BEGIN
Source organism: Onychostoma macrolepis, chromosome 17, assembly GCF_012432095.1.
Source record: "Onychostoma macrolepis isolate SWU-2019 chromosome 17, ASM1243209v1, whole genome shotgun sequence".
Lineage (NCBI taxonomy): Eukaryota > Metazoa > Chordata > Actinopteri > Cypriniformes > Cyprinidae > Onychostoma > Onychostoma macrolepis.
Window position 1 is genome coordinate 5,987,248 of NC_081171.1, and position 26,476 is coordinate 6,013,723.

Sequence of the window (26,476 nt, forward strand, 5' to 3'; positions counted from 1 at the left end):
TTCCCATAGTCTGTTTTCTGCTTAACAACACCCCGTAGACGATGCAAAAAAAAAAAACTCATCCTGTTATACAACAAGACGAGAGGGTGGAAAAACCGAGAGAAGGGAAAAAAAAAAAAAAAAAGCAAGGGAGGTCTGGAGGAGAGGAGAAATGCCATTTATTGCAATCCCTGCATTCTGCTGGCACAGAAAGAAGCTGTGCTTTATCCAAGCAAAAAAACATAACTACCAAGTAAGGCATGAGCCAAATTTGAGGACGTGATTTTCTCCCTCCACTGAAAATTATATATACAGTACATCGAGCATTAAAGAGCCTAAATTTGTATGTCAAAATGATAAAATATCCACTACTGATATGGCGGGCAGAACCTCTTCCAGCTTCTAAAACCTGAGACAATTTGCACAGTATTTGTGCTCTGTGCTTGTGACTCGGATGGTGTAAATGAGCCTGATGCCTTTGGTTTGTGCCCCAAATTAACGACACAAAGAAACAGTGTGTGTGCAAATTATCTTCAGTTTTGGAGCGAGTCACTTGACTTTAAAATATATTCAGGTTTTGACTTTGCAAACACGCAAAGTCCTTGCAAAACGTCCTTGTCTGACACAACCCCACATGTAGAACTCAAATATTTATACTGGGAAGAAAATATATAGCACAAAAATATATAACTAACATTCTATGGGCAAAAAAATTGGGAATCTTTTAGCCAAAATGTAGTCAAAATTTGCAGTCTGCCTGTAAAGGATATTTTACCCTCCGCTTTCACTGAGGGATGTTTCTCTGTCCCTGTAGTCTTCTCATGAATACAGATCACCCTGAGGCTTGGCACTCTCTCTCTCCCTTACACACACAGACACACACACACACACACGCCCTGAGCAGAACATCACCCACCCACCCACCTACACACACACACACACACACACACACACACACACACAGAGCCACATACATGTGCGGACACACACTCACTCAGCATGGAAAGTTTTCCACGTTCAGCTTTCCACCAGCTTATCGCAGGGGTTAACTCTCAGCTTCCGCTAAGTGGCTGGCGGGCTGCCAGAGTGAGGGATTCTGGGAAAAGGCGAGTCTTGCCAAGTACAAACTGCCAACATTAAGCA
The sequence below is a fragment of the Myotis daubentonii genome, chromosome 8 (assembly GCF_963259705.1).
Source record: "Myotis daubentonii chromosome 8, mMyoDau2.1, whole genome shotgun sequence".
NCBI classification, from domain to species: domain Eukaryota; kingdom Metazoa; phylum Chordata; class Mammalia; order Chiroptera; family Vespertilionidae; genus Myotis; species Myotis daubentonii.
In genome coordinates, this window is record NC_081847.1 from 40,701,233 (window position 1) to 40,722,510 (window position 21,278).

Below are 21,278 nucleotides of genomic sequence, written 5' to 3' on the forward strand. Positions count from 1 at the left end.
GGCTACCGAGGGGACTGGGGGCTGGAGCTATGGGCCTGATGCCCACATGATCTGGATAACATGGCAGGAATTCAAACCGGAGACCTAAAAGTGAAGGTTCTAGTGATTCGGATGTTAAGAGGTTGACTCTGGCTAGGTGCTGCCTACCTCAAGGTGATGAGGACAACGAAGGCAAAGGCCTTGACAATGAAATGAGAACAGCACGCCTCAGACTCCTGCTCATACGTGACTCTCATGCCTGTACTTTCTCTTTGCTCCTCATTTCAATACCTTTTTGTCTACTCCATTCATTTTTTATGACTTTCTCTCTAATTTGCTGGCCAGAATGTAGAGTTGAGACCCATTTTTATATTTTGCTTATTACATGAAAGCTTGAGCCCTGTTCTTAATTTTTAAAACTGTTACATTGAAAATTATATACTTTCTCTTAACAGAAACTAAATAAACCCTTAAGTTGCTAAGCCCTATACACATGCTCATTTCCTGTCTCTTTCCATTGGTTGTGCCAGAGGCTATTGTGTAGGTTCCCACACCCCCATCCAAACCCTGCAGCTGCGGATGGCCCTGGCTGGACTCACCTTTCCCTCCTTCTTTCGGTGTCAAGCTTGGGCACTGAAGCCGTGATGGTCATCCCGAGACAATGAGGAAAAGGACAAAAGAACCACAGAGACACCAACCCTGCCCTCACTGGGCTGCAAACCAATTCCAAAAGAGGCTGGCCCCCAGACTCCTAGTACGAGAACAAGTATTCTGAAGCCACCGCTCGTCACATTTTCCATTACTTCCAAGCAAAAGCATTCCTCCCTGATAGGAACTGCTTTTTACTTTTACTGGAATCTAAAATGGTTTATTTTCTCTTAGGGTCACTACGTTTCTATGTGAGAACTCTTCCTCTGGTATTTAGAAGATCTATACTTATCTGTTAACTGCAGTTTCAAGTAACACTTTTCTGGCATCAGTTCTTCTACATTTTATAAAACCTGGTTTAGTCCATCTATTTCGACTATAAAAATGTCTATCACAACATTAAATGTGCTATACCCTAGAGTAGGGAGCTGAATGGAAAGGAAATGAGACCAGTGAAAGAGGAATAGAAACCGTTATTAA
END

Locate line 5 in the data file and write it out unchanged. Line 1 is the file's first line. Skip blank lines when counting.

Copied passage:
Sequence of the window (26,476 nt, forward strand, 5' to 3'; positions counted from 1 at the left end):